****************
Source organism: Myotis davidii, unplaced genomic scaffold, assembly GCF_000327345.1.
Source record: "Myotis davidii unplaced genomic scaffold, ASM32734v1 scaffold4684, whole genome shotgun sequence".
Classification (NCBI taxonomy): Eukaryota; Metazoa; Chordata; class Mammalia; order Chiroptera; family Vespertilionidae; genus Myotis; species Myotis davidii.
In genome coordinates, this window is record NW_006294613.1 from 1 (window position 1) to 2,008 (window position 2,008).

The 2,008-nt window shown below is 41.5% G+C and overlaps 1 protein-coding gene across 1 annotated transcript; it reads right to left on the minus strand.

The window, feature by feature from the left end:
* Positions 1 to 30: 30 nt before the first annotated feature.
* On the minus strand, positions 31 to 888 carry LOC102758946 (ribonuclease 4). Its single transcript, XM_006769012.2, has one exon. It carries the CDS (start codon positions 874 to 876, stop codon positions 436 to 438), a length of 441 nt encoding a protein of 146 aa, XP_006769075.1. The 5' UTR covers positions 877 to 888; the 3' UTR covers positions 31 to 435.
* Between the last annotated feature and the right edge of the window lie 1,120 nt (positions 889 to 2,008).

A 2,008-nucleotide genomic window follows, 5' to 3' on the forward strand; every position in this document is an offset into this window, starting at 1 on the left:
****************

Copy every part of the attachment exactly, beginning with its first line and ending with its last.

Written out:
Source organism: Myotis davidii, unplaced genomic scaffold, assembly GCF_000327345.1.
Source record: "Myotis davidii unplaced genomic scaffold, ASM32734v1 scaffold4684, whole genome shotgun sequence".
Classification (NCBI taxonomy): Eukaryota; Metazoa; Chordata; class Mammalia; order Chiroptera; family Vespertilionidae; genus Myotis; species Myotis davidii.
In genome coordinates, this window is record NW_006294613.1 from 1 (window position 1) to 2,008 (window position 2,008).

The 2,008-nt window shown below is 41.5% G+C and overlaps 1 protein-coding gene across 1 annotated transcript; it reads right to left on the minus strand.

The window, feature by feature from the left end:
* Positions 1 to 30: 30 nt before the first annotated feature.
* On the minus strand, positions 31 to 888 carry LOC102758946 (ribonuclease 4). Its single transcript, XM_006769012.2, has one exon. It carries the CDS (start codon positions 874 to 876, stop codon positions 436 to 438), a length of 441 nt encoding a protein of 146 aa, XP_006769075.1. The 5' UTR covers positions 877 to 888; the 3' UTR covers positions 31 to 435.
* Between the last annotated feature and the right edge of the window lie 1,120 nt (positions 889 to 2,008).

A 2,008-nucleotide genomic window follows, 5' to 3' on the forward strand; every position in this document is an offset into this window, starting at 1 on the left: